Hunting for jobs in Portugal's recession-hit resorts
Antonio speaks four languages fluently and used to work as a baker and pizza chef in the US.
He is now in an early morning queue at the resort of Albufeira on the Algarve coast, trying to register for Portuguese state help.
He is fast losing hope of working again.
"As I told the social security people, I'm looking for any sort of work, as long as it's legal," he says.
"The situation is really bad here. I see so many unemployed people."
He estimates that about 50% of the people he sees do not have jobs.
"And it's not real work - anything like cleaning a house for a day. But that's it - only short term".
Struggling for funds
Asked what he thinks when he sees well-off tourists enjoying the beaches and restaurants only a few blocks away, Antonio laughs and says he thinks they are lucky; proof that things must be better elsewhere in Europe.
The Portuguese are used to being worse off than their fellow EU citizens.
But most thought they had left behind the levels of poverty that are making an unwelcome return.
The country has officially been declared bankrupt and an international bail-out of its economy has been announced.
The Albufeira branch of the charity Santa Casa da Misericordia is almost entirely dependent on private donations to carry out its work, looking after the least fortunate members of local society.
It runs residential care for people with learning difficulties, abandoned children, people with physical disabilities and the elderly.
Its soup kitchen and daily food deliveries have never been more in demand.
And increasingly it is struggling to raise funds from donors who have been affected by the recession.
A baking school and cafe run by staff with special needs already face closure.
The most basic services will soon become victims of the financial crisis, organisers say.
Paula Faria runs the charity's accounts. "Whatever our income, it's now not enough for half the debts," she says.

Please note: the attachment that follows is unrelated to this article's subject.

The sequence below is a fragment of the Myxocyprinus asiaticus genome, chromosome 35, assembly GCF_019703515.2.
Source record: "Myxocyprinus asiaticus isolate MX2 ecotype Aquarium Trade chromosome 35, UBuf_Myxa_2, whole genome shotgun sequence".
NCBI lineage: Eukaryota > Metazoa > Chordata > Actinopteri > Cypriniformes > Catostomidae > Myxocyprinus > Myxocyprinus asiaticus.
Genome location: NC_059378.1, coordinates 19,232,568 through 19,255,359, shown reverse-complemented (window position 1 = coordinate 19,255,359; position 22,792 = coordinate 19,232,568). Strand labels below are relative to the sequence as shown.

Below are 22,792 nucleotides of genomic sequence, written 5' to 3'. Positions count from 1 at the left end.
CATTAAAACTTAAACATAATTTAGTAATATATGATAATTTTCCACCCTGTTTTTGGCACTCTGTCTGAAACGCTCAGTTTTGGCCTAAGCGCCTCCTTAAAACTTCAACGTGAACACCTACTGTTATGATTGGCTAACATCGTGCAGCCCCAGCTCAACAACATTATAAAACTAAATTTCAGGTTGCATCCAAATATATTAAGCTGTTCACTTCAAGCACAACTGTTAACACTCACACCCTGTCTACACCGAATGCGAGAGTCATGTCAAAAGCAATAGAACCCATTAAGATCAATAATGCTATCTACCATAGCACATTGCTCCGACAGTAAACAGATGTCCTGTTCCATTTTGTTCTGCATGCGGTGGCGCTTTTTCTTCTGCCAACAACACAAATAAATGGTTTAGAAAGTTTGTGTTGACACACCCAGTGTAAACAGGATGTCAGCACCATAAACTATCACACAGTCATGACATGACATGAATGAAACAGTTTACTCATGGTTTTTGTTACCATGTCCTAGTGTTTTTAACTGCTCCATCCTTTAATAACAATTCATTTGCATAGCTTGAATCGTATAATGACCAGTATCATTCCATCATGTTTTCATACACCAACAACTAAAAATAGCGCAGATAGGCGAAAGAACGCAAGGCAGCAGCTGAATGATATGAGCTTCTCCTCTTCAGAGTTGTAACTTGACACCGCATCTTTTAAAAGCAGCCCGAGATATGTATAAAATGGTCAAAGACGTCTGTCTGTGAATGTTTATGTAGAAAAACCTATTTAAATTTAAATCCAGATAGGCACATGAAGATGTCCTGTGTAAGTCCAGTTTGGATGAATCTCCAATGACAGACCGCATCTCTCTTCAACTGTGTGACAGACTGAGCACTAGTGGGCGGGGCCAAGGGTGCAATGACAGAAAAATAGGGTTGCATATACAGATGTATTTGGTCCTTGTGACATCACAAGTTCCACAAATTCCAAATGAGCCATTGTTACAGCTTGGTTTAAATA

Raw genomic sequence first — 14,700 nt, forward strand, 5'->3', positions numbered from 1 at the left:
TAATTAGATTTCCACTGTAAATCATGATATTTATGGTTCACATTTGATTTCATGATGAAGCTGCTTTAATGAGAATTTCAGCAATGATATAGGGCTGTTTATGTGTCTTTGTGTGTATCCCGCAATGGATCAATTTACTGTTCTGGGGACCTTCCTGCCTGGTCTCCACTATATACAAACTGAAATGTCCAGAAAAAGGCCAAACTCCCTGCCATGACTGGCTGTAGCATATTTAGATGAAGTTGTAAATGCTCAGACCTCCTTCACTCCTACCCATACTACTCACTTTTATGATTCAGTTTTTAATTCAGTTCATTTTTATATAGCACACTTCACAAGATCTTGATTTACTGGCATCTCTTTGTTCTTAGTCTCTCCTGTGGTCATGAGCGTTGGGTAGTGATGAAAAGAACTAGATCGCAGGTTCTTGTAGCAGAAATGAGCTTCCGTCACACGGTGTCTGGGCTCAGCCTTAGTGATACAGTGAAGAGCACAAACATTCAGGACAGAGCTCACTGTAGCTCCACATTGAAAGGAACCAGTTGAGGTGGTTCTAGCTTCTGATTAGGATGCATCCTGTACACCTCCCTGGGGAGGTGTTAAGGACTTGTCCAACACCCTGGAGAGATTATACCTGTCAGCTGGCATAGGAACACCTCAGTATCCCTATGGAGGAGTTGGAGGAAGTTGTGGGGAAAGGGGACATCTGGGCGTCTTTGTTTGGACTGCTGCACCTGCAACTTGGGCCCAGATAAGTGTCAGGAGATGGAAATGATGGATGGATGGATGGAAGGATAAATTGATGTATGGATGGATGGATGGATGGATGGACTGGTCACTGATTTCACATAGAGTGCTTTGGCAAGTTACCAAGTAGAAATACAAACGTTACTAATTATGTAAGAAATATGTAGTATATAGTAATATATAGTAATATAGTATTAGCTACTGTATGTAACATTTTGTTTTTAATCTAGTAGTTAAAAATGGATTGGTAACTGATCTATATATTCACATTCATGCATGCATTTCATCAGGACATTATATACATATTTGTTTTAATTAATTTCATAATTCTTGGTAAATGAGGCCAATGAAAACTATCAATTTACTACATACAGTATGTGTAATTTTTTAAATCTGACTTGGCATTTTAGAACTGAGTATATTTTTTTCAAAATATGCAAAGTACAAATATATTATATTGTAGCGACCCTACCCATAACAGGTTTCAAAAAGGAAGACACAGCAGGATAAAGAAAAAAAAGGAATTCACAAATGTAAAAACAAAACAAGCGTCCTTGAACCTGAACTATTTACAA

The priority now is to pay salaries and buy food. There isn't enough to meet overheads, to make repairs, or replace a car, she adds.
She owes the butcher 60,000 euros ($86,500; £53,000) and cannot see how she can get away with credit for much longer.
Even those who have regular employment in the region can fall into the poverty trap.
Daisy Sampson, a journalist for the Algarve Resident, who lives in Carvoeiro, has been observing the changes since the recession hit.
"When you come to a restaurant or a bar as a tourist you will see that the people serving you are smart. They speak several languages and they will be smiling and happy because they are earning some money," she says.
But they don't live in the places that tourists visit. They live inland with their extended families, where it's cheaper she adds.
Often they have to support mothers, fathers and children as the primary earner. And she feels life has become more difficult for these primary workers.
Tax rises mean they have to work harder to feed their family, she says.
"For someone on five euros an hour, a loaf of bread at nearly two euros is a lot. Wages have never been high here and people rely on the visitors completely."
Foreigners taking in the sun on the seafront at Albufeira are largely oblivious to their hosts' economic problems. Many after all have come here to try to forget their own.
"It definitely doesn't feel like there's a crisis," say one Italian couple.
A Welsh family mentions that their tour guide had said something about problems when they boarded the bus at the airport.
"But we can't see any changes," they say.
"I'm sure they're having a recession, but aren't we all?"